Ratepayers’ money wasted

Choice is yours: would you rather South Gippsland Shire Council spend $81,500 on municipal monitor Peter Stephenson ensuring councillors behave at council meetings and improve their governance, or for 30km of gravel road to be maintained? Grader photo, Facebook/South Gippsland Shire Council.

RATEPAYERS have paid $81,500 so far for a watchdog to keep an eye on South Gippsland Shire Council in the wake of a dysfunctional term marred by allegations of bullying, disrespect and poor governance by councillors.
That amount could have paid for more than 30 kilometres of gravel road to be maintained, based on the average cost of $2700 per kilometre for unsealed roads to be graded and drains attended to, in the shire.
Mayor Cr Don Hill has refused to explain to ratepayers whether he feels comfortable with council spending so much of ratepayers’ money on the monitor.
With the monitor’s term continuing until June this year, the final cost could rise to approximately $160,000 based on the cost so far. The monitor’s term expires on June 18 this year.
The State Government appointed municipal monitor Peter Stephenson on June 18, 2018 to watch council for 12 months in the wake of allegations of poor governance and dysfunctional operation, with poor relationships between councillors a major factor.
He is usually present two days a week – Wednesday and Thursday – and is taking a break over January while council is not meeting.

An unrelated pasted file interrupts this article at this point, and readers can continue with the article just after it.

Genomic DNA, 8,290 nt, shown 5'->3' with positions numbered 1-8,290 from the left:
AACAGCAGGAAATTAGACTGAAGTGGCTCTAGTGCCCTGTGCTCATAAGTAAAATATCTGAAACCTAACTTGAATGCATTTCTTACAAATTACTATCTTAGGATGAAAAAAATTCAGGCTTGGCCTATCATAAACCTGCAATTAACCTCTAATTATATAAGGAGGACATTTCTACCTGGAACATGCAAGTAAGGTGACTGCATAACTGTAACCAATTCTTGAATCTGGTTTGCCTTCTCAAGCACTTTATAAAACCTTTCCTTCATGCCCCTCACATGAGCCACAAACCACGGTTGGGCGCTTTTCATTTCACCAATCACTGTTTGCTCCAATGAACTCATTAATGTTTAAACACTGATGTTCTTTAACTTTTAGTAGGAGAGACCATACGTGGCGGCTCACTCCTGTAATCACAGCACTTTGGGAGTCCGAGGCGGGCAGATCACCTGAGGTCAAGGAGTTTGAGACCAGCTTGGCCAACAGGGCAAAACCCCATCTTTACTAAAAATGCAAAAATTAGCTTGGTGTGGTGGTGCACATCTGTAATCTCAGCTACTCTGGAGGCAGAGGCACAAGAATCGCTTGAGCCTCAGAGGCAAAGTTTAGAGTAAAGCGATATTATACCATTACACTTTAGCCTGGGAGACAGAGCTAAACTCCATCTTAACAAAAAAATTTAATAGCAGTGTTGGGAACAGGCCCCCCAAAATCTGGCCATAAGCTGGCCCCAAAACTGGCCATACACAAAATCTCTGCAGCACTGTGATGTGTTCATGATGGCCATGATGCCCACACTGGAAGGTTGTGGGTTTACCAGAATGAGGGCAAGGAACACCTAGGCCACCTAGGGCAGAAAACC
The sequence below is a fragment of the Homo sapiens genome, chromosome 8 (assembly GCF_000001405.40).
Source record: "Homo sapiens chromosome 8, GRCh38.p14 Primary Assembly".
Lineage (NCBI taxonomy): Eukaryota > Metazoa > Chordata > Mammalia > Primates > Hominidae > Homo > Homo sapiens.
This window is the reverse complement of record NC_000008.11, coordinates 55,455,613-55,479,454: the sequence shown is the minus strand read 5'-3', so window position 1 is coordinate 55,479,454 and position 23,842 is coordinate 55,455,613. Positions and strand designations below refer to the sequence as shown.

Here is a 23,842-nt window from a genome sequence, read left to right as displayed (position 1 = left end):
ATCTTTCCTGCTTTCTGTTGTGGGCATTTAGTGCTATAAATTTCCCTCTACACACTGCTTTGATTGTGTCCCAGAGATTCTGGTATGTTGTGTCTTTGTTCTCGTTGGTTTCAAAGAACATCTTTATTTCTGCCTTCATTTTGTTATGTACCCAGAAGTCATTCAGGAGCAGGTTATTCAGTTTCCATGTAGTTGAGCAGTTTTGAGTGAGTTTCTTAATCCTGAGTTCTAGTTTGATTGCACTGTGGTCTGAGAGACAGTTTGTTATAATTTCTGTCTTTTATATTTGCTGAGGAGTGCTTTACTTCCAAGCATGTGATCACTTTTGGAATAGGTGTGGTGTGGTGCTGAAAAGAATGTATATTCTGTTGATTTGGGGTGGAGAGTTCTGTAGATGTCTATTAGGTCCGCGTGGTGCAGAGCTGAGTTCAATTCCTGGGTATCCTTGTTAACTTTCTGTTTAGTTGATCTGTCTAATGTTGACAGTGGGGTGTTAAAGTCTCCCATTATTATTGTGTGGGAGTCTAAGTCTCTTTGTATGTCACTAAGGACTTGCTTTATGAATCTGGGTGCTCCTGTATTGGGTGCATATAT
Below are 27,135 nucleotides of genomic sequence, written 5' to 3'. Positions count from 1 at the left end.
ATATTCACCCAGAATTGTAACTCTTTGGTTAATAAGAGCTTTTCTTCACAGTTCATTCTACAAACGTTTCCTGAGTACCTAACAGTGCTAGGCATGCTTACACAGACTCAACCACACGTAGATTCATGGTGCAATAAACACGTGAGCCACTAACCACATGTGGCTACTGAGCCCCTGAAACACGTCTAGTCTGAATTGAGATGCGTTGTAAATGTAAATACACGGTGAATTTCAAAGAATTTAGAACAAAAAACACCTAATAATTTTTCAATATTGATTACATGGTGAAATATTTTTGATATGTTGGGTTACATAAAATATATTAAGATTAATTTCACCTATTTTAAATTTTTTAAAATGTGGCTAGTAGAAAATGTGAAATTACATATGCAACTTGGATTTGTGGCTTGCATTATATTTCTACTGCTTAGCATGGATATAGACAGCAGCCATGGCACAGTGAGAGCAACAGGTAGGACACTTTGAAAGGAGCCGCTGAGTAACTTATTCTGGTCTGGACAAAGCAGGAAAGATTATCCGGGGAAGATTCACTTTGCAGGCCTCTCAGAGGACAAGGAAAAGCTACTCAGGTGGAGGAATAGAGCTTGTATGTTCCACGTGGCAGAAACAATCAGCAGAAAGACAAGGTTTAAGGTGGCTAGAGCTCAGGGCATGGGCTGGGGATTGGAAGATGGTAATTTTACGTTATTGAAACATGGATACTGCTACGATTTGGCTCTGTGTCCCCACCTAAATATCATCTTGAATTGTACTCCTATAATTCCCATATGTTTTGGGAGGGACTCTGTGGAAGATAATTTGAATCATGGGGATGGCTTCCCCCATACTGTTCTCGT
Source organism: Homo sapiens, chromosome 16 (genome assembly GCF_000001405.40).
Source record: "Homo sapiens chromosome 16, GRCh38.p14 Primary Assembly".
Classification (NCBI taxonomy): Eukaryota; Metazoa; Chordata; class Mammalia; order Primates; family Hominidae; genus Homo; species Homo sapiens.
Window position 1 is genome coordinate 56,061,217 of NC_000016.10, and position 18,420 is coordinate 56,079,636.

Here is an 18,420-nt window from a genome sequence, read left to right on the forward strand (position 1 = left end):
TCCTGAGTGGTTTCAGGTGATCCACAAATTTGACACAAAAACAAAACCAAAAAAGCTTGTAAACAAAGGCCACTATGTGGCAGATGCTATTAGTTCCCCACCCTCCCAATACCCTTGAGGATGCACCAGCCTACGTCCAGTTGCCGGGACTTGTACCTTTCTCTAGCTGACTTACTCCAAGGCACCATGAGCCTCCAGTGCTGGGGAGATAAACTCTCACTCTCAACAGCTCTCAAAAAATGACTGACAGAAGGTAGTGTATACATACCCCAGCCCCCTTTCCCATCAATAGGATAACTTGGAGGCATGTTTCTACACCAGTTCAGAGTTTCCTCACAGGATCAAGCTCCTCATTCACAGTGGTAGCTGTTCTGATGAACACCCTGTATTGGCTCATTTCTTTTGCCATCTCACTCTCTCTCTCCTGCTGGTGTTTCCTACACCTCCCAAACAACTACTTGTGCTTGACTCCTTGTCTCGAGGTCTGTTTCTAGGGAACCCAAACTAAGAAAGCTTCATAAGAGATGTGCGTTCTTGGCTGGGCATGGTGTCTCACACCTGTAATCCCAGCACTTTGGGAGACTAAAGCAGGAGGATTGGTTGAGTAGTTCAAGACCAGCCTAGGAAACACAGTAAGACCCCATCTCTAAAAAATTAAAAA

Mr Stephenson has since provided advice to council about governance practices and is filing regular reports with the new Victorian Local Government Minister Adem Somyurek.
Mr Stephenson’s terms of reference relate to council’s meeting procedures, decision making (including the use of urgent special meetings of council, and notices of motion and rescission), policies to manage conflicts of interest and confidential information, councillors’ code of conduct, internal resolution procedure and the CEO’s policies and practices for managing interactions between councillors and council staff.
Cr Hill would not address questions about the cost of the monitor asked by The Star, only responding with “No comment”. The questions were:
• Does the mayor feel comfortable with council spending $81,500 on the municipal monitor?
• Does the mayor believe this is the best use of ratepayers’ money?
• Does the mayor believe this money should go to the monitor or projects and infrastructure that would benefit the community?
• Does the mayor believe the appointment of the monitor could have been avoided?
• If so, how? If not, why not?
• Does the mayor believe he had any role to play in the appointment of the monitor?
• Why does the mayor believe the monitor was appointed?
Mr Somyurek said the monitor was appointed following a request by the Local Government Inspectorate.
“I expect the community will benefit from the monitor’s work to help council improve its decision making, management of conflicts of interest and confidential information,” the minister said.
The previous local government minister, Marlene Kairouz, appointed Mr Stephenson on the recommendation of the Local Government Inspectorate.
Local councils are responsible for the remuneration of monitors under the Local Government Act 1989.

Short URL: http://thestar.com.au/?p=27283

Posted by on Jan 30 2019. Filed under News. You can follow any responses to this entry through the RSS 2.0. You can leave a response or trackback to this entry

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